For Immediate Release, November 26, 2019
Jaclyn Lopez, (727) 490-9190, firstname.lastname@example.org
Florida Freshwater Mussel Receives Nearly 190 Miles of Lifesaving Critical Habitat
ST. PETERSBURG, Fla.— In response to a settlement agreement with the Center for Biological Diversity, the U.S. Fish and Wildlife Service today designated critical habitat for the Suwannee moccasinshell, a freshwater Florida mussel. Its habitat has been harmed by pollution and reduced flows throughout its range, and by channel instability and excessive sedimentation.
“Just as people need an environment free from toxic levels of pollutants, so does the Suwannee moccasinshell,” said Jaclyn Lopez with the Center for Biological Diversity. “This critical habitat designation will give these imperiled mussels the protection they need to survive Florida’s water crisis.”
Until its recent rediscovery, the moccasinshell hadn’t been seen since 1994 and was feared extinct. The Center filed a scientific petition seeking protection for the 2-inch mollusk in 2010 and followed up with several lawsuits to force decisions leading to its protection. The Suwannee moccasinshell now has threatened status under the Endangered Species Act.
Today’s designation will protect 116.2 miles of the Suwannee River, 26.7 miles of the Upper Santa Fe River and 46.9 miles of the Withlacoochee River.
Originating in the Okefenokee Swamp, the Suwannee River meanders more than 249 miles through south-central Georgia and north-central Florida before emptying into the Gulf of Mexico. An increase in center-pivot irrigation has lowered the Upper Floridan aquifer near the Suwannee River Basin by more than 24 feet, severely threatening the mussel.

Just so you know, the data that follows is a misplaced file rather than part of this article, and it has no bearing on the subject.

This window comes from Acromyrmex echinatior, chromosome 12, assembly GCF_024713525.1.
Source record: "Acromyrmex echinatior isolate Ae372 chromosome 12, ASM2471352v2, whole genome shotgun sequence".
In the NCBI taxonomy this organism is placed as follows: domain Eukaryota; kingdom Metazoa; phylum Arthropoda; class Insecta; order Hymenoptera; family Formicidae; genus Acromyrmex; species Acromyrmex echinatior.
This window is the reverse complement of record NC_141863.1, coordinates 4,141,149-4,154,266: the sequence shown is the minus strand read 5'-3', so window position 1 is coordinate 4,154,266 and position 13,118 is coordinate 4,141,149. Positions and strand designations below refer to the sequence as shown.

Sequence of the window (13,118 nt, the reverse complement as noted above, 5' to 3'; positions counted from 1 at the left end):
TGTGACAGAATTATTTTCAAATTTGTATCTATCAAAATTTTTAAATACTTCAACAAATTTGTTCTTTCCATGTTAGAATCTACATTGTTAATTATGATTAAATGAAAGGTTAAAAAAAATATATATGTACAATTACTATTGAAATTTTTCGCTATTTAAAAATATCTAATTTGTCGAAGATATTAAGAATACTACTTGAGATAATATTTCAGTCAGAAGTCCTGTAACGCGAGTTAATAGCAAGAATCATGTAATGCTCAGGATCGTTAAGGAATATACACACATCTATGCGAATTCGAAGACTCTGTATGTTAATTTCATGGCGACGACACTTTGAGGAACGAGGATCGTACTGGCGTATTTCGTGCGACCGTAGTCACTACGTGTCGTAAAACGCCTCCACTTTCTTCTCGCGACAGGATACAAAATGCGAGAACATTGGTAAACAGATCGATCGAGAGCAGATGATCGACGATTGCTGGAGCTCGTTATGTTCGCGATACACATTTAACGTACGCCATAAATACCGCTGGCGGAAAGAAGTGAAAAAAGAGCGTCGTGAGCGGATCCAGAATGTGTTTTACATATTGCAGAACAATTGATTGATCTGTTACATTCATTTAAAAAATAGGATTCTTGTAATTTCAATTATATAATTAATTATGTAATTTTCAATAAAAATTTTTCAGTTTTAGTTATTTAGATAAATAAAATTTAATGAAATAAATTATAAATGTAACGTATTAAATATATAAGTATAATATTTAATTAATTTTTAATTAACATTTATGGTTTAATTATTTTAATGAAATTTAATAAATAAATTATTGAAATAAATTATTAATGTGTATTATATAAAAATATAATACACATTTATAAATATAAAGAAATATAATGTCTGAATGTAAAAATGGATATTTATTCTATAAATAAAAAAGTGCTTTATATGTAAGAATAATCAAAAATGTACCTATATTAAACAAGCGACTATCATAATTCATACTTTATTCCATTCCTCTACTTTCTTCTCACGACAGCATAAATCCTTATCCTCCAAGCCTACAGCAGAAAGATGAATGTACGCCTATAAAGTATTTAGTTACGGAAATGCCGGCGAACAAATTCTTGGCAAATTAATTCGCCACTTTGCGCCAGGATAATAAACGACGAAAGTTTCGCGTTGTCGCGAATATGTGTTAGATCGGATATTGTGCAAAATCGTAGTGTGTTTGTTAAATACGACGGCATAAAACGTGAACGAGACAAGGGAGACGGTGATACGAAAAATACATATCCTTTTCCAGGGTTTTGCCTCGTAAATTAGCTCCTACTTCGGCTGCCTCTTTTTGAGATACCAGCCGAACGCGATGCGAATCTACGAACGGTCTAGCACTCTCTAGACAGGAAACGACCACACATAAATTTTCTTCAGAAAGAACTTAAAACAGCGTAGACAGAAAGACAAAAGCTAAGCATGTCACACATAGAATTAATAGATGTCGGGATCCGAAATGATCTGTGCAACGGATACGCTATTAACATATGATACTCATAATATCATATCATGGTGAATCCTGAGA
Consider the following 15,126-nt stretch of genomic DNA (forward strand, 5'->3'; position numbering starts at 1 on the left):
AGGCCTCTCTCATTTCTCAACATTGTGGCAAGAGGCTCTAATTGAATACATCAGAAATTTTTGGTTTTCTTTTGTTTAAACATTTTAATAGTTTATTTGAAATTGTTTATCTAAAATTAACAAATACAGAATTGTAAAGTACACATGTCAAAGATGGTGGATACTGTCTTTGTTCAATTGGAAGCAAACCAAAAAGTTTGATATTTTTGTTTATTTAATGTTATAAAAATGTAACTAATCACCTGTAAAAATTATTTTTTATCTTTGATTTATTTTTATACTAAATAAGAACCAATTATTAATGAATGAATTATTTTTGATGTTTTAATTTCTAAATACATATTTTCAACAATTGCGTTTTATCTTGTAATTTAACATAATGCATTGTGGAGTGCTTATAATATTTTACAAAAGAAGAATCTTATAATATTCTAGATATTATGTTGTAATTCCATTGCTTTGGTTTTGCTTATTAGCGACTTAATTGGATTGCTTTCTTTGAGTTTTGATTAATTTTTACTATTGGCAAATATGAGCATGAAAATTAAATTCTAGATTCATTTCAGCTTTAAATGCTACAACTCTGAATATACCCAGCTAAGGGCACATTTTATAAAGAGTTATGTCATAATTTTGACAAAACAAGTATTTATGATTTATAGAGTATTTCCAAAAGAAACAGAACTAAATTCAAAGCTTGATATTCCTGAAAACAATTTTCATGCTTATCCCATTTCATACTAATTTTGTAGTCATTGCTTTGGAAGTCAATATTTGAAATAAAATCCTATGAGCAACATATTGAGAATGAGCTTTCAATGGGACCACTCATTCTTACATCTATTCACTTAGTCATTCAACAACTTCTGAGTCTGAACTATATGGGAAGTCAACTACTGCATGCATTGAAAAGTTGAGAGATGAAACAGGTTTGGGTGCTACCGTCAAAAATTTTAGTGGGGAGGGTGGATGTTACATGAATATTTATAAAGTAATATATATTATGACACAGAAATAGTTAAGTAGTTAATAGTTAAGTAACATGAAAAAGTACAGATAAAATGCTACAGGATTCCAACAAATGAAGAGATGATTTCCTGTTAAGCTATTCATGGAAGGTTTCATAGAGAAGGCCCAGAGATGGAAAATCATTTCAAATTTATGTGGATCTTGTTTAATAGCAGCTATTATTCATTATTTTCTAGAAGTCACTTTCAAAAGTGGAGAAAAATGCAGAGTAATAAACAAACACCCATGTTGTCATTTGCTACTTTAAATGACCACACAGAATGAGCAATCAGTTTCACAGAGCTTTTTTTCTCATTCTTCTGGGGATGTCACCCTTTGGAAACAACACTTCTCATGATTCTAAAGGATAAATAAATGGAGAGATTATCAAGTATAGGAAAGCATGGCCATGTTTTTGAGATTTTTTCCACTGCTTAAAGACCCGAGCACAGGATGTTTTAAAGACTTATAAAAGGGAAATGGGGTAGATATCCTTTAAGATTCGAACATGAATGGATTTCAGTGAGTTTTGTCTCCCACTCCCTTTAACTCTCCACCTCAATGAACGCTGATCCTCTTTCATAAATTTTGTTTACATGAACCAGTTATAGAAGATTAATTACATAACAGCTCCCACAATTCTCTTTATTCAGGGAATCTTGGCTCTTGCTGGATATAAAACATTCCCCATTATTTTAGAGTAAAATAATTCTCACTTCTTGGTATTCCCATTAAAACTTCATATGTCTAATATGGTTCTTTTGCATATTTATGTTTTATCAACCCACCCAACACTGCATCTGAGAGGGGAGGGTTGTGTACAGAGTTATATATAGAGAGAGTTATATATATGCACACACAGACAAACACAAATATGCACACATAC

Pollution is another significant threat to the mussel. The Suwannee River and its tributaries are polluted by runoff from crop fields and poultry and dairy operations, and by pesticides, pharmaceuticals from municipal wastewater and phosphate mining. The mussel is also threatened by climate change.
Freshwater mussels are very important in the food web because juveniles and adults are eaten by many other animals, including dragonfly larvae, crayfishes, turtles, fish, otters and birds. Mussels improve water quality by constantly filtering the water for breathing and feeding, but they accumulate pollutants in their bodies and are very sensitive to poor water quality.
Mussels reproduce by making a lure to attract host fish and then shooting their fertilized eggs onto the fishes’ gills. Each mussel species has a unique lure and depends on specific host fish for survival. The Suwannee moccasinshell lure has a vibrant blue patch and bumpy edges that wiggle. It is dependent on darters to be able to reproduce, including blackbanded and brown darters. Darters are themselves sensitive to water-quality degradation, and threats to the fish also threaten the mussel.
The southeastern United States has more kinds of freshwater mussels than anywhere else in the world. The Center is working to save more than 400 imperiled freshwater species from extinction.
The Center for Biological Diversity is a national, nonprofit conservation organization with more than 1.6 million members and online activists dedicated to the protection of endangered species and wild places.